Nearly 40 children needlessly die every year after being left in a vehicle on a hot day.
Now, the automotive industry is responding with safety technology designed to protect our most precious cargo.
Nissan plans to release new technology that the company believes will reduce the threat of leaving children unattended in a hot car or truck and the number of injuries associated with it.
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Nissan’s Rear Seat Alert, developed by Elsa Foley and Marlene Mendoza, both engineers and mothers, senses if something, like a child, has been inadvertently left behind.
How does it work? Nissan’s Rear Seat Alert utilizes the car’s door sequence logic, the instrument panel message display and its industry-first multiple horn honks as a reminder to check the back seat when turning off and getting out of the car after it’s parked. Nissan says the new feature will debut in September as standard equipment on the 2018 Nissan Pathfinder SUV, and will be available on other Nissan models in the coming years.
"The idea is if you open a rear door, whether to put a child or a package in the rear seat, the vehicle will help alert you when you get to your destination that you may want to check the rear seat," Mendoza said. "We've built in enough time that you don't have to rush, but if you don't open the rear door again when you get out of the vehicle, we want you to think for a moment about what you may have put in the back seat."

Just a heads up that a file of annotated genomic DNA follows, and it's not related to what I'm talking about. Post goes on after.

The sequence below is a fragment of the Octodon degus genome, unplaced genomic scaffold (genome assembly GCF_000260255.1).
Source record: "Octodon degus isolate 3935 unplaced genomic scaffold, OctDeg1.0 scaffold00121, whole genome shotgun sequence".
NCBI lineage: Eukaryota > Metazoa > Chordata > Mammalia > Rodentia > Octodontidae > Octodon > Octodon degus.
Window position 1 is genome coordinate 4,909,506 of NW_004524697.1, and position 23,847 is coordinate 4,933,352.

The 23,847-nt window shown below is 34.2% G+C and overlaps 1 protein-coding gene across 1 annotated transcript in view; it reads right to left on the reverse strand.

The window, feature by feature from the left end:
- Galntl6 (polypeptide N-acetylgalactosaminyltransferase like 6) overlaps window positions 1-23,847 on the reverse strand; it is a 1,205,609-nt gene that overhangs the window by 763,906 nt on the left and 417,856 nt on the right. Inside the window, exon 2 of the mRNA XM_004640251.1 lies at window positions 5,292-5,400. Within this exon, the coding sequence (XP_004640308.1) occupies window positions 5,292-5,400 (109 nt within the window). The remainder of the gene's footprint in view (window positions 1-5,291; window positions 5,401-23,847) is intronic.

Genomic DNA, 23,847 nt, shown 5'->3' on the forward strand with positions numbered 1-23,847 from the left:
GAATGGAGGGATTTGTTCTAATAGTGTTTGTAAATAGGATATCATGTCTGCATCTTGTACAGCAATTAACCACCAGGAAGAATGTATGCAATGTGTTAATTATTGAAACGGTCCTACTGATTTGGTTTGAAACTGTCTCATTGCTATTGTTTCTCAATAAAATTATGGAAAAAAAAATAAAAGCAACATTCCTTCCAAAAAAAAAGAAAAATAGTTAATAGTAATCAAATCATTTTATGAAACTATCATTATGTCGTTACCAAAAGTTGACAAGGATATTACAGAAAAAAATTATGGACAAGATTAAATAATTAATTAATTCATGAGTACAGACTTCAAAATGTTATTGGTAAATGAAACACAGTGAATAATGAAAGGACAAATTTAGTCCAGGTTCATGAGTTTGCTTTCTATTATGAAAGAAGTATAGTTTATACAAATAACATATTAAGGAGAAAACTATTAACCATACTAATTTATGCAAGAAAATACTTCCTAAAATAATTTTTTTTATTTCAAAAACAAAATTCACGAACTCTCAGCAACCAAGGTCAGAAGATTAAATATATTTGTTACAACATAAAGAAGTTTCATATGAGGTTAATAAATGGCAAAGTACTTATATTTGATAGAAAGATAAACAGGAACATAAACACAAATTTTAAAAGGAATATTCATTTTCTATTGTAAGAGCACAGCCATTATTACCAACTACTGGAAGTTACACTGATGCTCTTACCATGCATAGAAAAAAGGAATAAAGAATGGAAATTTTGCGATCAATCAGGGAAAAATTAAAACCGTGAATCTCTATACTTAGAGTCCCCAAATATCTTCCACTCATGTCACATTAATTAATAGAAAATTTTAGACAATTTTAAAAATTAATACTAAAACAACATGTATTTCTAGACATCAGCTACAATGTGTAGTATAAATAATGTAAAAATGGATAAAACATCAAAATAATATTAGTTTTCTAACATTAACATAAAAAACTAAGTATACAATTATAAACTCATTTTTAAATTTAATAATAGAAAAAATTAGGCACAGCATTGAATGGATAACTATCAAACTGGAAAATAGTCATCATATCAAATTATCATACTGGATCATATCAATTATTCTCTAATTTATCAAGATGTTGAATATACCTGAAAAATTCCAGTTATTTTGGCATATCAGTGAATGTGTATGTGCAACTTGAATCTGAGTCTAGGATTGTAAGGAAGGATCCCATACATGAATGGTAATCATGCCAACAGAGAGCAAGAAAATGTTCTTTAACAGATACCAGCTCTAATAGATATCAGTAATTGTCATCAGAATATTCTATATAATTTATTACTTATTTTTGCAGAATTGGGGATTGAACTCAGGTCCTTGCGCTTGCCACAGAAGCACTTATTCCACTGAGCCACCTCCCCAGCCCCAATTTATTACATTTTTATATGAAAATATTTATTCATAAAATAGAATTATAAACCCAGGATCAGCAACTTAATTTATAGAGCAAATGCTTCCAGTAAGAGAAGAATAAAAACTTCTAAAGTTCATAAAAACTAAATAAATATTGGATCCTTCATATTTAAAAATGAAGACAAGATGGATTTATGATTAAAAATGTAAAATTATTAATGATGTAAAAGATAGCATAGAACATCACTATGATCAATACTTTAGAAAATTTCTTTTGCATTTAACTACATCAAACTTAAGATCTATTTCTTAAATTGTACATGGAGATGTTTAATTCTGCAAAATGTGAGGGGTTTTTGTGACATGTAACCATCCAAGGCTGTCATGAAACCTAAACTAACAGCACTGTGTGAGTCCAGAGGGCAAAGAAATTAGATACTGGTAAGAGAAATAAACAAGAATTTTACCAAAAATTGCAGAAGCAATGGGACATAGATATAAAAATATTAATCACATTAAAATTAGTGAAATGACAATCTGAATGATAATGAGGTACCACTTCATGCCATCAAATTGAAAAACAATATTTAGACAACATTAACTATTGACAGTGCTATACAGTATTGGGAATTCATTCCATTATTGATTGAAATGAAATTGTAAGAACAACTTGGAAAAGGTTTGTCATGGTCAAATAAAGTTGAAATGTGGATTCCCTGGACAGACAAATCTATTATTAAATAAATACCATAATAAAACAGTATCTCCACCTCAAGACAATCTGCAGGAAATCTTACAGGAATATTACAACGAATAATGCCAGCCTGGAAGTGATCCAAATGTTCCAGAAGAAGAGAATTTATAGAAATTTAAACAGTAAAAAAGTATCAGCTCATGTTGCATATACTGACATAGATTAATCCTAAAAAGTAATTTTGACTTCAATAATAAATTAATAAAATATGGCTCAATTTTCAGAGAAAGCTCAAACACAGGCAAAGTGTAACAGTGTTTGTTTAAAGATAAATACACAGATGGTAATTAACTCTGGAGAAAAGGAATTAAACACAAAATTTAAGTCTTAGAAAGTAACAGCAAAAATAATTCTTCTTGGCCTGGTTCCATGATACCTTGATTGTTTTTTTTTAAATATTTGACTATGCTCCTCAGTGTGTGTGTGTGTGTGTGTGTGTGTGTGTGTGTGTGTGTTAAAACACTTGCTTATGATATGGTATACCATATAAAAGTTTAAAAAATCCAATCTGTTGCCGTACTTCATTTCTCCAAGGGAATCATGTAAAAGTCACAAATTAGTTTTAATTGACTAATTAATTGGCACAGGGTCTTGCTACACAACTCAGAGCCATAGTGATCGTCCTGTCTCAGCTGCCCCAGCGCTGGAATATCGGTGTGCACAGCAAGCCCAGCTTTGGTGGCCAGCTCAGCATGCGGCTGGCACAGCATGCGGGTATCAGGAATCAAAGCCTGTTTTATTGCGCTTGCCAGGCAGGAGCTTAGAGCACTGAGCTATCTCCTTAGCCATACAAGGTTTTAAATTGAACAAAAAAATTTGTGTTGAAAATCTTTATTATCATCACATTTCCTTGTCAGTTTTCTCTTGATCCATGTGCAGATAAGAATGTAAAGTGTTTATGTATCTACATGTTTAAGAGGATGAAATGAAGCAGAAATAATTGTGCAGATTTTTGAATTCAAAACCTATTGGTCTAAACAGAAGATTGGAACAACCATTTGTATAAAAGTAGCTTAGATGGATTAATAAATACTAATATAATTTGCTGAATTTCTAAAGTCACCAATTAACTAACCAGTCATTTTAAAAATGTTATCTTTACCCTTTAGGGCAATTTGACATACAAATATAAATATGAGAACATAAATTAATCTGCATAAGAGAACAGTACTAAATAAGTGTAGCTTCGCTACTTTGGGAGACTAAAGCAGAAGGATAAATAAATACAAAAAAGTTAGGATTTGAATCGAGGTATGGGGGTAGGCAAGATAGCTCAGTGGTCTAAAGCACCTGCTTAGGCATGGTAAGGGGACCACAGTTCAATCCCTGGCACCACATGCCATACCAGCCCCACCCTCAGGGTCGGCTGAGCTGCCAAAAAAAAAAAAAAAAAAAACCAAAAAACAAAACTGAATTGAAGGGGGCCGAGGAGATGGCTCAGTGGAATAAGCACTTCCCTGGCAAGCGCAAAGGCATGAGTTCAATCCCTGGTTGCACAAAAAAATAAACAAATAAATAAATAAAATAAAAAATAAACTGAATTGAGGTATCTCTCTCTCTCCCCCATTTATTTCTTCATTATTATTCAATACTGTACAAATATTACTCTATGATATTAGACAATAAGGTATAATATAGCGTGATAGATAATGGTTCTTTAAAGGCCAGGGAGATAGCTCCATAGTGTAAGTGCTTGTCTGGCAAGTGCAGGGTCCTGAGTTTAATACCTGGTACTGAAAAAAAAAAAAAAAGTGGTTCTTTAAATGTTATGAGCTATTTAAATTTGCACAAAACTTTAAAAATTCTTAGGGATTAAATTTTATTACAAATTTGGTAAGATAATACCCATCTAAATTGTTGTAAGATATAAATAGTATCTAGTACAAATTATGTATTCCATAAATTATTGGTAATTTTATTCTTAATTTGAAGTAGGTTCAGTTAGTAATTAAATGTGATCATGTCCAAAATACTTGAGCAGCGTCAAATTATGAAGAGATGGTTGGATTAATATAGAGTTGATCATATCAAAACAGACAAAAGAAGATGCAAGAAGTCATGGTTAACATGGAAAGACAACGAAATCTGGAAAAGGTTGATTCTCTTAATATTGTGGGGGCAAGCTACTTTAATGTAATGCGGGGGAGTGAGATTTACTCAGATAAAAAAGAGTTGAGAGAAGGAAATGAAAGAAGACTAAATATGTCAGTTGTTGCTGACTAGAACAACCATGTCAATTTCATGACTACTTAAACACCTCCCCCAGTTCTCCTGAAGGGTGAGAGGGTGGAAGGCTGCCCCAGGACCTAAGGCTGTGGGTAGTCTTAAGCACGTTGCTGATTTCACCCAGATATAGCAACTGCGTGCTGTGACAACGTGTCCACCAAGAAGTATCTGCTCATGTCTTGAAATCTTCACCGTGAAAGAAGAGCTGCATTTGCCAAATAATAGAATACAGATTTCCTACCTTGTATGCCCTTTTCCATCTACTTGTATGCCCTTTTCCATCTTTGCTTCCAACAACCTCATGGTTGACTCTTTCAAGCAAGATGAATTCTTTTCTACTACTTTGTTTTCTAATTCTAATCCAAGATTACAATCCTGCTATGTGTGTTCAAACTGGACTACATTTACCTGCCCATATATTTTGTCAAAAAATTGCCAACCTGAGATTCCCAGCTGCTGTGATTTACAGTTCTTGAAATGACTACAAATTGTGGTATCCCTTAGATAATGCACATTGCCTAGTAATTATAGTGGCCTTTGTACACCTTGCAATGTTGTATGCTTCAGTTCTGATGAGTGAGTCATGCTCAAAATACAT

As a long-time national auto safety expert, Byron Bloch commended Nissan for introducing this Rear Seat Safety Alert feature in the 2018 Pathfinder, calling it a positive step forward in addressing a safety need the auto industry has been aware of for almost 20 years.
“The tragic deaths of small children who are inadvertently left behind inside a vehicle on a hot day, when the car's interior temperature can rapidly rise to over a lethal 120 degrees, should have been a priority item for all automakers to solve,” Bloch said.
Bloch said he also commends the three congressional representatives who introduced the Hot Cars Act of 2017 in June, as well as General Motors for introducing a reminder system in its company’s new GMC Acadia SUV “as finally a first implementation following their initial promises back in 2000 to tackle this heatstroke hazard for small children.”
It’s not just leaving a child behind in a hot car that’s a concern, according to Bloch. Similar situations have also occurred when small children manage to get inside a vehicle’s trunk to play or hide. With that, automakers have been required to include truck escape mechanisms a child can see and operate even when inside the dark trunk.
“Since 2001, NHTSA has required a car's trunk to have a visible easily-operable release mechanism, as described in Federal Motor Vehicle Safety Standard 401. There should have long ago been a similar mandate (a FMVSS safety standard) for the safety problem of children inadvertently left in the vehicle's interior on a hot day.”